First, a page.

In order to consolidate this, Patanjali has described eight steps in his Yoga Sutras, where he puts practical instruments into our hands such as physical postures, breathing and meditation but also how we are advised to behave towards ourselves and others.

On the yoga mat that means for us students to practice “our yoga”. Yoga is so individual, even if we practice in a group: how do I feel today, which yoga suits me, how is my body and which yoga fits in with this today? It’s my yoga, not the one of the neighbour, along with “Ahimsa” (non-violence), where we do not go beyond our limits and hurt ourselves, but slow down. Or suddenly the CEO in the company trots to a yoga class instead of sitting in the wine tavern eating a  schnitzel even if his collegagues call it “girlie”. If we avoid our “innermost path”, our dharma, the existentialists say that we choose the path of boredom, chronic tension to depression and deepest despair where often only a “quick fix” such as drugs, alcohol or shopping comes to the rescue.

If we follow our innermost voice, accept a job that is fun or in the countryside, even though we earn less, then that is my path for myself at that moment. The Balinese are a wonderful example here: in general, the Balinese stay with a company or “boss” for a lifetime, they do not change the job when they feel comfortable, no matter how high the salary. Balinese quit immediately, if they do not feel well treated or in a disharmonious environment, no matter how much money and bonus one would offer; their peace of mind, their family and their home temple is so much more important to them. This is common practice in Bali.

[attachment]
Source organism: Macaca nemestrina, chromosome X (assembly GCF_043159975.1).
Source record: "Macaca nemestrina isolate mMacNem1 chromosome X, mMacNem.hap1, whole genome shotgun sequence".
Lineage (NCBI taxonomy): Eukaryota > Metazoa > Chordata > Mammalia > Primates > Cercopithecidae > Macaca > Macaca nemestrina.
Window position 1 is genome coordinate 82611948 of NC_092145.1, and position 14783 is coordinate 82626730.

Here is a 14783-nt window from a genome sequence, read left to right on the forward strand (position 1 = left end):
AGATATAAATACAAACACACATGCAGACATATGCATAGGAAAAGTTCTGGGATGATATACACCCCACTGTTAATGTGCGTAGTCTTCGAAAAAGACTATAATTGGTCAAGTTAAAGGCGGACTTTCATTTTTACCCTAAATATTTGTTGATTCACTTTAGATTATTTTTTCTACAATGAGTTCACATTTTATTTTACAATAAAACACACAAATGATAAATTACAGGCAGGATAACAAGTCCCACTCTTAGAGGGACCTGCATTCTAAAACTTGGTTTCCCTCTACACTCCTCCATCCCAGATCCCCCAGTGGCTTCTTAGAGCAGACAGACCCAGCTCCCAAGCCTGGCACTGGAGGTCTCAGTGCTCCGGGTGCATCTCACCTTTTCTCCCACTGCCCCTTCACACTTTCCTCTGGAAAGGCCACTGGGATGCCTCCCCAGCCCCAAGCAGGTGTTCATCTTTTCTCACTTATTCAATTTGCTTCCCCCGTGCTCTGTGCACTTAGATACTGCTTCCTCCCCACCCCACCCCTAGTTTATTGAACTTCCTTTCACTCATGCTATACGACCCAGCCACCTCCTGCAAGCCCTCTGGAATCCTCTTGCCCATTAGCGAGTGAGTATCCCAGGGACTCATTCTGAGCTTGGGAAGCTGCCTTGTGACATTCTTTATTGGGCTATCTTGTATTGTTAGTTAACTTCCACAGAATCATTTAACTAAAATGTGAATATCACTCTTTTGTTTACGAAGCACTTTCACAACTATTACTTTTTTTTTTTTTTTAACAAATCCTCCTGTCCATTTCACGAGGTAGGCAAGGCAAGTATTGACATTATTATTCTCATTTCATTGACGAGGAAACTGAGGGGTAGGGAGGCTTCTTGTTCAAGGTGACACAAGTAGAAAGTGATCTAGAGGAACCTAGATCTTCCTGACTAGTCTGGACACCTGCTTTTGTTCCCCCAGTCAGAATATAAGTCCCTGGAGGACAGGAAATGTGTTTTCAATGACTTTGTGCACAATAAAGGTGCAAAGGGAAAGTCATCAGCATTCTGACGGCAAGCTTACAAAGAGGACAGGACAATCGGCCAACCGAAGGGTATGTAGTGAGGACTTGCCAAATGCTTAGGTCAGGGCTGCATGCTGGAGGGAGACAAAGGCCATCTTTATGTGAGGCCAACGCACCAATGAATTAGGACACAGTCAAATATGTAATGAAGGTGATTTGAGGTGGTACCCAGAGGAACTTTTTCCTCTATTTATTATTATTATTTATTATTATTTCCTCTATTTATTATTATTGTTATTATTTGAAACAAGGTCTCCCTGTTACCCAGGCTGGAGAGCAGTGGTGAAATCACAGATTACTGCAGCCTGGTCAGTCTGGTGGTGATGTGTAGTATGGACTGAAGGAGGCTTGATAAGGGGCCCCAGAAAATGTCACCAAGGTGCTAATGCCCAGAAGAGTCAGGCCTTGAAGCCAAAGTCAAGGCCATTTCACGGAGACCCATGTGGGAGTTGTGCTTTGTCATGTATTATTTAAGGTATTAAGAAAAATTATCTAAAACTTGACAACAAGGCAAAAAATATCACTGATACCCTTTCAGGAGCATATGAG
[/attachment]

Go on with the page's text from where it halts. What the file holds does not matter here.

What does authenticity mean for yoga teachers? Often I feel myself or hear from colleagues that a yoga teacher is seen as this super-individual – a person who meditates and practices yoga on a daily basis, is super flexible with or without mat radiating this inner peace, full of health, in balance and has time and solutions for every need and problem of the students every day. Like a soul- doctor-acrobat-sunshine. But isn’t it a relief really for both sides if the teacher admits to his weak spots and might mention in class: “ok I’m not feeling so well today, I have just gone through this and that, this is what I learned and here I am back to the mat.” Just to be an authentic human and to show how yoga helps to go through these ups and downs. I always tell my teachers in the studio when confidence fails and doubt creeps in especially with new teachers:

“teach what you know”

– watching a video or imitating another teacher’s sequence may be a momentary inspiration, but if you have not practiced or experienced it, it makes no sense to teach it. Only teach what you really know, what you have experienced in your body, mind and soul. That’s why a daily yoga practice is so important for teachers of yoga.

Teaching from experience meets the hearts of students.

  • Listening to your own voice,
  • dropping masks and
  • staying in the present

can bring us Satya, truth, as Patanjali describes in his Yoga Sutras.

“Tear off the mask. Your face is glorious.” Rumi

by Beate